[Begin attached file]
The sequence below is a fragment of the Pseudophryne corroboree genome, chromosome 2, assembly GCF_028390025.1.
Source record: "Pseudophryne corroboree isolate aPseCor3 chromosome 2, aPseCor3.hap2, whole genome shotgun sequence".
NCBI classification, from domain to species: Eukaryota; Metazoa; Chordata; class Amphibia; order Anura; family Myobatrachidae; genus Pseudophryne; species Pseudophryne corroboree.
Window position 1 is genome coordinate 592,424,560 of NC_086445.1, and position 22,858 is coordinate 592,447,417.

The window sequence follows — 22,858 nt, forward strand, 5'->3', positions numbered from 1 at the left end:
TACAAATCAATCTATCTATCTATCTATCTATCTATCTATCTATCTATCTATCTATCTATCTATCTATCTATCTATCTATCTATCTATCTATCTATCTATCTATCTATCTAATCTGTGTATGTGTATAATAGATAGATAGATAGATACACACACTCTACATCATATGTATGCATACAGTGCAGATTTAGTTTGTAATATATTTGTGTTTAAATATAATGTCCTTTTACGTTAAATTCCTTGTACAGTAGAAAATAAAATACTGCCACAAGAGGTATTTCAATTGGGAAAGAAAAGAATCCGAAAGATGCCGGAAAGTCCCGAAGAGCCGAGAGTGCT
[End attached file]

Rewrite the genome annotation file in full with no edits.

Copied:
The sequence below is a fragment of the Pseudophryne corroboree genome, chromosome 2, assembly GCF_028390025.1.
Source record: "Pseudophryne corroboree isolate aPseCor3 chromosome 2, aPseCor3.hap2, whole genome shotgun sequence".
NCBI classification, from domain to species: Eukaryota; Metazoa; Chordata; class Amphibia; order Anura; family Myobatrachidae; genus Pseudophryne; species Pseudophryne corroboree.
Window position 1 is genome coordinate 592,424,560 of NC_086445.1, and position 22,858 is coordinate 592,447,417.

The window sequence follows — 22,858 nt, forward strand, 5'->3', positions numbered from 1 at the left end:
TACAAATCAATCTATCTATCTATCTATCTATCTATCTATCTATCTATCTATCTATCTATCTATCTATCTATCTATCTATCTATCTATCTATCTATCTATCTATCTATCTAATCTGTGTATGTGTATAATAGATAGATAGATAGATACACACACTCTACATCATATGTATGCATACAGTGCAGATTTAGTTTGTAATATATTTGTGTTTAAATATAATGTCCTTTTACGTTAAATTCCTTGTACAGTAGAAAATAAAATACTGCCACAAGAGGTATTTCAATTGGGAAAGAAAAGAATCCGAAAGATGCCGGAAAGTCCCGAAGAGCCGAGAGTGCT